News items Corona caused livelihood insecurity among undocumented migrants
21 April 2022

People without a residence permit were more severely affected by the corona pandemic than other Dutch citizens. The virus and the measures taken often led to loss of work and housing, and thus to a precarious existence. This is evident from research conducted by Maria van den Muijsenbergh of the Radboud University Medical Center and her team. They provide recommendations for the future.

People without residence permits are the most vulnerable group of migrants. They stay in the Netherlands illegally and have to provide for themselves with illegal work. They also depend on renting on the black market for accommodation. In the Netherlands there are approximately forty thousand illegal migrants, throughout Europe around four million.

‘Vulnerable groups are often affected more than others by major problems such as a pandemic,’ says Maria van den Muijsenbergh, general practitioner and professor at the Radboudumc. She studied the effects of the pandemic on vulnerable groups, in projects of the Radboud University Network on Migrant Inclusion and Amsterdam Medical Centre, together with the Fairwork foundation and Pharos. In November 2020, during the second lockdown, the researchers surveyed fourteen illegal migrants about awareness of measures and the effects of the pandemic on their lives. 

Vulnerable group

The survey showed that the illegal migrants were well aware of the pandemic. Van den Muijsenbergh: 'Information was initially only available in Dutch. But they received information in their own language through fellow migrants or other channels. They were even early adapters and wore mouth caps early on because they see themselves as a vulnerable group. After all, they are not allowed to get health insurance and if work and income are lost they become homeless.'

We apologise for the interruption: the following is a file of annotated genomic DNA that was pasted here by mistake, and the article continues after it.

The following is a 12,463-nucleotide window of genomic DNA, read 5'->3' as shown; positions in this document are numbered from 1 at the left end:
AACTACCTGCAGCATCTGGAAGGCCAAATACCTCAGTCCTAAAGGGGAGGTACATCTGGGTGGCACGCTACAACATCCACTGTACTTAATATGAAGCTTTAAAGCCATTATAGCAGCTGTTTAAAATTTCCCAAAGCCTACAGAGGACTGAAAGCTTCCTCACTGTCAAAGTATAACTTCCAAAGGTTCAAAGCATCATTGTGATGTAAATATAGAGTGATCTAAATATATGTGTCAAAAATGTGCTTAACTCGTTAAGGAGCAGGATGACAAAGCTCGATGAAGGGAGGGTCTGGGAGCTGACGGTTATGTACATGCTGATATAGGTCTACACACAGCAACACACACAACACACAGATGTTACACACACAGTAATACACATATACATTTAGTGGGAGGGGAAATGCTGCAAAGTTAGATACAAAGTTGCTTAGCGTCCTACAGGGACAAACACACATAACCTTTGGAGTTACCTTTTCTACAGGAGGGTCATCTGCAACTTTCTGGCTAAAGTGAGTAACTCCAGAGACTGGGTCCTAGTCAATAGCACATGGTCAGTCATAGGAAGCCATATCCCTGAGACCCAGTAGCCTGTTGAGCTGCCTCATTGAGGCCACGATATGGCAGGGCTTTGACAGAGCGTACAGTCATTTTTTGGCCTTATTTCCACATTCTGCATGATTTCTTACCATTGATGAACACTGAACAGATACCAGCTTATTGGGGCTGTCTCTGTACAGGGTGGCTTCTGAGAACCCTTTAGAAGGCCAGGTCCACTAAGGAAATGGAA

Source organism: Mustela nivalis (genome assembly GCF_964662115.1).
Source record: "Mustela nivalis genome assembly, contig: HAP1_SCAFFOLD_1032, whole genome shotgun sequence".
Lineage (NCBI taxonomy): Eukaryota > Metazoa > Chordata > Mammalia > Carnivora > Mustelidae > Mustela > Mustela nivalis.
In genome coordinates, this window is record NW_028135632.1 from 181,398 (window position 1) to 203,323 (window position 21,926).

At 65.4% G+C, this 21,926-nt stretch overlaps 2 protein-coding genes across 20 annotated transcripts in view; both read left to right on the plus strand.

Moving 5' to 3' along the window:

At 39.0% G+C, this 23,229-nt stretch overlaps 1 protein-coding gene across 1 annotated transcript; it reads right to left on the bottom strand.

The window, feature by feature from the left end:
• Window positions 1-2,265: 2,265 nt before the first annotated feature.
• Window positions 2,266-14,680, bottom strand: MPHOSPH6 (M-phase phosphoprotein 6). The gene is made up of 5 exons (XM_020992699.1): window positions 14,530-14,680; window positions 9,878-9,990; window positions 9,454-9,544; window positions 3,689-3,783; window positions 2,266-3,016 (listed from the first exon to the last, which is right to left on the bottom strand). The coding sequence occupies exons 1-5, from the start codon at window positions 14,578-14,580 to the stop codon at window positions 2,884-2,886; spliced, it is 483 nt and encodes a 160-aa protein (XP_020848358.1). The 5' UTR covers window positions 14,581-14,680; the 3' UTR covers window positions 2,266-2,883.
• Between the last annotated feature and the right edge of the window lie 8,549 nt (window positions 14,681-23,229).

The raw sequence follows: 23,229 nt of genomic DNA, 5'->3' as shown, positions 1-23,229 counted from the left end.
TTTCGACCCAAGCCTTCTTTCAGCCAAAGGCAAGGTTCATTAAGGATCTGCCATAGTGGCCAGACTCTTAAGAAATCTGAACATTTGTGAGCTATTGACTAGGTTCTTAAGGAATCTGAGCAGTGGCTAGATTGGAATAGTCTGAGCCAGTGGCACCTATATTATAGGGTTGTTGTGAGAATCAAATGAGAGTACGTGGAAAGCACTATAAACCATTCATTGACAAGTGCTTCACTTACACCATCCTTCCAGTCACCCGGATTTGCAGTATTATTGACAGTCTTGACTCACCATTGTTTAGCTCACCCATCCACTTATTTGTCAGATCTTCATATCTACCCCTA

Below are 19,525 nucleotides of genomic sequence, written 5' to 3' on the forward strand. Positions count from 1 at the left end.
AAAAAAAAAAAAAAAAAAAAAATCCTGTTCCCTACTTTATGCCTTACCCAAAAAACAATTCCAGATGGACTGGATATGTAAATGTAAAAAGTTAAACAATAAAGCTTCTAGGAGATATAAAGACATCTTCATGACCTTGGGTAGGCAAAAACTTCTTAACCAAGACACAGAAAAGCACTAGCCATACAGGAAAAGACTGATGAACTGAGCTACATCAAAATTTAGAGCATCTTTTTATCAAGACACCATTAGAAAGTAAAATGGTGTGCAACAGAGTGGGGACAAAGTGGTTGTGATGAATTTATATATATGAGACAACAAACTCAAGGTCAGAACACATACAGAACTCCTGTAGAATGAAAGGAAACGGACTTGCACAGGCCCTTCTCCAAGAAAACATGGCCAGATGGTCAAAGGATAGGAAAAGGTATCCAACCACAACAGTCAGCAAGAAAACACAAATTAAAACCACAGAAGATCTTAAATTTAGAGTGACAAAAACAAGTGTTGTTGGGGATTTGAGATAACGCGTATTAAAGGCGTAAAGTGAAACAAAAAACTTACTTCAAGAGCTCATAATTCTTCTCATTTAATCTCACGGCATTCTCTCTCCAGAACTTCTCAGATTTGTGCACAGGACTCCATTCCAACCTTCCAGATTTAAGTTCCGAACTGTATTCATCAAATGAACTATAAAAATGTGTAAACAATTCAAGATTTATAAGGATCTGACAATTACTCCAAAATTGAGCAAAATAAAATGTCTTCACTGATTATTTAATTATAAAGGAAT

However, this group found it difficult to follow the measures. 'Undocumented migrants often work in people's homes, as cleaners, babysitters or caretakers. Therefore they could not work at home and often had to travel by public transport,' explains Van den Muijsenbergh. 'The families where they worked dealt with the measures very differently. Sometimes they didn't follow the rules at all, or they didn’t inform the migrants if family members had corona. That created an unsafe feeling.'


Many illegal immigrants lost their jobs partially or completely. For example, because people started working at home and therefore no longer needed a babysitter. Or they didn't want another person in the house because of the risk of infection. Illegals have no legal protection in this regard. Layoff led directly to lack of money and loss of housing. Help came from the community, migrant churches took in many people. 

Access to health care was also difficult. Testing for corona was done in Dutch through online registration with the civil service registration number (BSN). But these people don't have that. It was also possible without a BSN, but even the staff at the Dutch municipal public health offices (GGD) didn't always know that and it meant a lot of hassle. The same applied to vaccination and the QR code: it was possible, but complicated. The family doctor was less accessible, and mainly by phone and online, which is difficult for these people.

Right to care